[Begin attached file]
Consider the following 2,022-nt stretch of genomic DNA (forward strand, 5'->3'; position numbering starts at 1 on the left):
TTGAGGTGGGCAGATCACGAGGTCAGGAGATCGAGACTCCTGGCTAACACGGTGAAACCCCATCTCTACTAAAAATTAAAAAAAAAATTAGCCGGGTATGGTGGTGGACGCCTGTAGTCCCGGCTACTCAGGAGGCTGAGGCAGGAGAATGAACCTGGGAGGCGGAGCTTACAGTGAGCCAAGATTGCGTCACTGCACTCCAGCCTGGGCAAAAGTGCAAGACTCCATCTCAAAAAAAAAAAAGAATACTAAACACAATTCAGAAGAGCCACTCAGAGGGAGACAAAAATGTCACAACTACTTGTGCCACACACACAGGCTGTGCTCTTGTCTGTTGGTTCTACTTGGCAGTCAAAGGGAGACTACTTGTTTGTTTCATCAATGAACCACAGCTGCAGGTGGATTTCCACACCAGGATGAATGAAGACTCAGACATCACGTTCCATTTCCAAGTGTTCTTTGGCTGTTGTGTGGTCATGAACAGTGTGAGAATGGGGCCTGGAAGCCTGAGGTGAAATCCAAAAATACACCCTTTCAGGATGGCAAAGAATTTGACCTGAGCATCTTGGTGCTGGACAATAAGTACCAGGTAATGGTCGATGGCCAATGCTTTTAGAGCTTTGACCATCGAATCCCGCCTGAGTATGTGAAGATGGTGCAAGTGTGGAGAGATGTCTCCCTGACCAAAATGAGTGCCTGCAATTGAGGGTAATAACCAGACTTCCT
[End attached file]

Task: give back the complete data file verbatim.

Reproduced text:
Consider the following 2,022-nt stretch of genomic DNA (forward strand, 5'->3'; position numbering starts at 1 on the left):
TTGAGGTGGGCAGATCACGAGGTCAGGAGATCGAGACTCCTGGCTAACACGGTGAAACCCCATCTCTACTAAAAATTAAAAAAAAAATTAGCCGGGTATGGTGGTGGACGCCTGTAGTCCCGGCTACTCAGGAGGCTGAGGCAGGAGAATGAACCTGGGAGGCGGAGCTTACAGTGAGCCAAGATTGCGTCACTGCACTCCAGCCTGGGCAAAAGTGCAAGACTCCATCTCAAAAAAAAAAAAGAATACTAAACACAATTCAGAAGAGCCACTCAGAGGGAGACAAAAATGTCACAACTACTTGTGCCACACACACAGGCTGTGCTCTTGTCTGTTGGTTCTACTTGGCAGTCAAAGGGAGACTACTTGTTTGTTTCATCAATGAACCACAGCTGCAGGTGGATTTCCACACCAGGATGAATGAAGACTCAGACATCACGTTCCATTTCCAAGTGTTCTTTGGCTGTTGTGTGGTCATGAACAGTGTGAGAATGGGGCCTGGAAGCCTGAGGTGAAATCCAAAAATACACCCTTTCAGGATGGCAAAGAATTTGACCTGAGCATCTTGGTGCTGGACAATAAGTACCAGGTAATGGTCGATGGCCAATGCTTTTAGAGCTTTGACCATCGAATCCCGCCTGAGTATGTGAAGATGGTGCAAGTGTGGAGAGATGTCTCCCTGACCAAAATGAGTGCCTGCAATTGAGGGTAATAACCAGACTTCCT